An Artist's Alphabet conceived and illustrated by Norman Messenger is an imaginative, gorgeous gallery of these twenty-six symbols of our language.  It would be a wonderful title to use for lively discussions and creative writing.  I recommend it for professional collections and it is a must-have for alphabet book collectors.  All ages will be able to appreciate the excellence of this title.

To learn more about Norman Messenger please follow the link attached to his name.  At the Candlewick Press website you can view the interior pages for letters k and l.  At the Walker website you can see the book case and the interior illustrations for letters c, d, k, l, n and r.

As a result of a winning Kickstarter project began in 2014 another one-of-a-kind alphabet book is available for readers of all ages.  The minds behind this project Benedikt GroB and Joey Lee worked closely with Price Stern Sloan, an imprint of Penguin Random House to bring us ABC: The Alphabet from the Sky.  It's as if we have all taken wing and are viewing the world from an entirely new perspective.

In the introduction we are welcomed to trek across America.  We are asked to view the landscape with a discerning eye, focusing on a specific point.  We are also reminded there is more to each one of these pictures than a single letter.  We might find other letters or individual items.

For each letter of the alphabet two pages are filled, edge to edge, left to right.  In the upper, left-hand corner of each scene we are asked to locate the letter.  In the lower, right-hand corner we are given the place name, the state in the United States, and the exact coordinates, the longitude and latitude.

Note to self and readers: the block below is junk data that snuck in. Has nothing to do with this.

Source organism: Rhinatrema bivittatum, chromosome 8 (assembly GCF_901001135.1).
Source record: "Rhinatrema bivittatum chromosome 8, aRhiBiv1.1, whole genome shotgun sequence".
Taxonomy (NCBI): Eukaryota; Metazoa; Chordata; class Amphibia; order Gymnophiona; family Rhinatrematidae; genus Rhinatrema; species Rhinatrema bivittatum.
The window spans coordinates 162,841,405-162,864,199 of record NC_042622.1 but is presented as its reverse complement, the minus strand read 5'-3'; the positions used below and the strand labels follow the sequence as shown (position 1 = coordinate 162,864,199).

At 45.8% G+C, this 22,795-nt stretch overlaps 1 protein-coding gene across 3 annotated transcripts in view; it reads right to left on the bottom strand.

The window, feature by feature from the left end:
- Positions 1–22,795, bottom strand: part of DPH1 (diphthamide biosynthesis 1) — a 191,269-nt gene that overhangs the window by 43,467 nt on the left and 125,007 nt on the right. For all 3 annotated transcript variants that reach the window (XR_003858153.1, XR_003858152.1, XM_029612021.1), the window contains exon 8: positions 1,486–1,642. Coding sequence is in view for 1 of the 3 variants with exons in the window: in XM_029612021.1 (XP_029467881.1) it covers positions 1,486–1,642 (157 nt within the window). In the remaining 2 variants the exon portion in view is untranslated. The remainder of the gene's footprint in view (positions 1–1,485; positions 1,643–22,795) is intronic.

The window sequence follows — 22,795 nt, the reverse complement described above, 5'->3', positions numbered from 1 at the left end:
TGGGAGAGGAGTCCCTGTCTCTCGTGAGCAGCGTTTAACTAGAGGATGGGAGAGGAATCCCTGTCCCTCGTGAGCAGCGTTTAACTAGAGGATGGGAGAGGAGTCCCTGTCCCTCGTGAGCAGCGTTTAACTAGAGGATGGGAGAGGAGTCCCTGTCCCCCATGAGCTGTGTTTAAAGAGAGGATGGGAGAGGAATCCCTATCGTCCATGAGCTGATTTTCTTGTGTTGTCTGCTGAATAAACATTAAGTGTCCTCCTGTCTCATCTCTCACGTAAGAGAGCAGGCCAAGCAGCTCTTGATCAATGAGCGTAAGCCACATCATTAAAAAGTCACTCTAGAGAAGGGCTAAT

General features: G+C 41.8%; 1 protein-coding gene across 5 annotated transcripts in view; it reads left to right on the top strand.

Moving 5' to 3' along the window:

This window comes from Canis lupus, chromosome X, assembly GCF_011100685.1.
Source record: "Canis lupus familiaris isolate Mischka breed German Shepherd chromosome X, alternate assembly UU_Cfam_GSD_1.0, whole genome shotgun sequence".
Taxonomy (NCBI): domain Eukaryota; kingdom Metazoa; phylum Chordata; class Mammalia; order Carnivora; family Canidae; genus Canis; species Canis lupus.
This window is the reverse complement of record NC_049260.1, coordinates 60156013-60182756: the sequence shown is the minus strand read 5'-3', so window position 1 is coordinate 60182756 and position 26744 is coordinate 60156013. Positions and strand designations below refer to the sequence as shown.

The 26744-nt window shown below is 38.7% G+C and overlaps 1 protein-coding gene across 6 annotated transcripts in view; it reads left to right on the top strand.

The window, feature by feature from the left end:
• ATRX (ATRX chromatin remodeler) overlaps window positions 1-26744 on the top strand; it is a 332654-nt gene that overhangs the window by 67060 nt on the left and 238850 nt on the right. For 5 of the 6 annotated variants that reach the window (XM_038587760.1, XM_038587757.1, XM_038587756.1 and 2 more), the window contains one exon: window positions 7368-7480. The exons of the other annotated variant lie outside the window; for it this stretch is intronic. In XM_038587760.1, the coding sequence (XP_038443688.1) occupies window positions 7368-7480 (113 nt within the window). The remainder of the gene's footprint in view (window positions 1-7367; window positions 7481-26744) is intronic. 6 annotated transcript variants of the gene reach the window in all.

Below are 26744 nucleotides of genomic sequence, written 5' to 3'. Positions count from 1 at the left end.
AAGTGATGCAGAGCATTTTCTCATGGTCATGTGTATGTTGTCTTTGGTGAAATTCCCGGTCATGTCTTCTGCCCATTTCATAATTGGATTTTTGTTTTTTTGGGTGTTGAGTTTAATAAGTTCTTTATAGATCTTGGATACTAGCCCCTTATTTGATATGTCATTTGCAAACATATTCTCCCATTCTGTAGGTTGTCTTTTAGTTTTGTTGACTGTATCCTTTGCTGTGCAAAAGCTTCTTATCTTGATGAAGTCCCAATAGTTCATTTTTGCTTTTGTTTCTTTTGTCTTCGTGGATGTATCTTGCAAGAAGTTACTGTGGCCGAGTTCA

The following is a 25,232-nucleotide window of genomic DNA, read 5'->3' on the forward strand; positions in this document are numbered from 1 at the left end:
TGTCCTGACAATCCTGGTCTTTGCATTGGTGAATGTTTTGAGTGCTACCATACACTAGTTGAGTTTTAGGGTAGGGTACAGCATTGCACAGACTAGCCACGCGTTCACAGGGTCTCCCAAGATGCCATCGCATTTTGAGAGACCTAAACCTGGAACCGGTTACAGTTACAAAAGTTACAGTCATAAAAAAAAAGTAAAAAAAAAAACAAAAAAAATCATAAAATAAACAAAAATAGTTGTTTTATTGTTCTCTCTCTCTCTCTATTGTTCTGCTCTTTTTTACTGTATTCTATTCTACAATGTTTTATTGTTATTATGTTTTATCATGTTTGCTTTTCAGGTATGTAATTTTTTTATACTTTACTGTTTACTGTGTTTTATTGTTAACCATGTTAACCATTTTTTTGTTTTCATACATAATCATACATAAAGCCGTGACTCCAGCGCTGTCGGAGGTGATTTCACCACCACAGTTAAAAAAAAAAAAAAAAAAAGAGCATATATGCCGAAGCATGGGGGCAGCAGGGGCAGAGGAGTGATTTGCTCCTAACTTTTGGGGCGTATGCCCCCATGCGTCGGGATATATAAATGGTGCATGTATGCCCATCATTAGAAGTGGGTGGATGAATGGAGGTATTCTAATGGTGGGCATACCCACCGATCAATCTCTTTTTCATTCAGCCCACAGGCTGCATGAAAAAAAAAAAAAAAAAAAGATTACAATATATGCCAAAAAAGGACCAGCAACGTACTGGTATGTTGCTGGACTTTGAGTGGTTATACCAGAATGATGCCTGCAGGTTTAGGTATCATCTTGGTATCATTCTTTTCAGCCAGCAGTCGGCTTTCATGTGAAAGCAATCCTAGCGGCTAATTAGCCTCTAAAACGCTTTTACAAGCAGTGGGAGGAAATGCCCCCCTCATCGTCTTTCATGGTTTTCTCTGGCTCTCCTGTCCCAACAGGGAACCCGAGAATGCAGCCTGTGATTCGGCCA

A letter may be formed by rows of homes, a winding road, a specialized building, a parking lot, landforms or a body of water.  You may see the same letter in a scene but not the one selected by the creators.  Sometimes the letters pop but other times you really need to look.  It's a geographical search and seek.

The questions and statements posed for each letter vary.  They encourage us to pursue our quest. They ask us to find, spot and uncover hiding places.

There's an O here somewhere.

The illustrations found in this title are derived from satellite images in the public domain from the United States Geological Survey, National Geospatial Program.  These two people, Benedikt GroB and Joey Lee created a program and a database to locate letters within these images.  The A, B, and C seen on the front of the matching dust jacket and book case are not necessarily those found within the interior of the book.  To the left, on the back, twenty-six more letters have been located.  The opening and closing endpapers are large aerial views; one more natural than the other.

If you should have trouble spotting any of the letters within the book, at the conclusion two pages give you a close-up of all twenty-six letters.  Four more pages contain squares of other letters of the alphabet, sixty-one in all, found in satellite pictures.  This adds to the fun and continues to test your skills of observation.

ABC: The Alphabet from the Sky conceived, written and illustrated by Benedikt GroB and Joey Lee is a challenging, engaging volume sure to provide hours of looking at our country with a much wider field of vision.  When we strive to look with a different set of eyes, this can carry over into other aspects of sensory perceptions.  Can you see letters of the alphabet inside your home, school and other facilities or outside in familiar places?

To learn more about Benedikt GroB and Joey Lee please follow the links attached to their names to access their websites.  Five interior views are available at the publisher's website.  Here are three separate links to their Kickstarter campaign here, here and here.  You might enjoy reading this article at Slate.

No comments:

Post a Comment